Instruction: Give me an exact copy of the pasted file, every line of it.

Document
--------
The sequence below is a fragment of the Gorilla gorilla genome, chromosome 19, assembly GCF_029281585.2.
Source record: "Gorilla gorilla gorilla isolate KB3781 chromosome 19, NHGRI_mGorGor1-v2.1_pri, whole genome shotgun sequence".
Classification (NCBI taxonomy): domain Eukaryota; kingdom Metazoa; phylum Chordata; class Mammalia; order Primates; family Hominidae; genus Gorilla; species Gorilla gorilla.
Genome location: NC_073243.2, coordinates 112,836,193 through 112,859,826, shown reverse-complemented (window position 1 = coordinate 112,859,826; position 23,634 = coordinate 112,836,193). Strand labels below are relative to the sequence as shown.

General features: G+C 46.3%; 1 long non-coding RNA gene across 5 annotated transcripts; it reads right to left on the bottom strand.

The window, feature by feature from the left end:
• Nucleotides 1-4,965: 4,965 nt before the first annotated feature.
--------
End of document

The sequence below is a fragment of the Gorilla gorilla genome, chromosome 19, assembly GCF_029281585.2.
Source record: "Gorilla gorilla gorilla isolate KB3781 chromosome 19, NHGRI_mGorGor1-v2.1_pri, whole genome shotgun sequence".
Classification (NCBI taxonomy): domain Eukaryota; kingdom Metazoa; phylum Chordata; class Mammalia; order Primates; family Hominidae; genus Gorilla; species Gorilla gorilla.
Genome location: NC_073243.2, coordinates 112,836,193 through 112,859,826, shown reverse-complemented (window position 1 = coordinate 112,859,826; position 23,634 = coordinate 112,836,193). Strand labels below are relative to the sequence as shown.

General features: G+C 46.3%; 1 long non-coding RNA gene across 5 annotated transcripts; it reads right to left on the bottom strand.

The window, feature by feature from the left end:
• Nucleotides 1-4,965: 4,965 nt before the first annotated feature.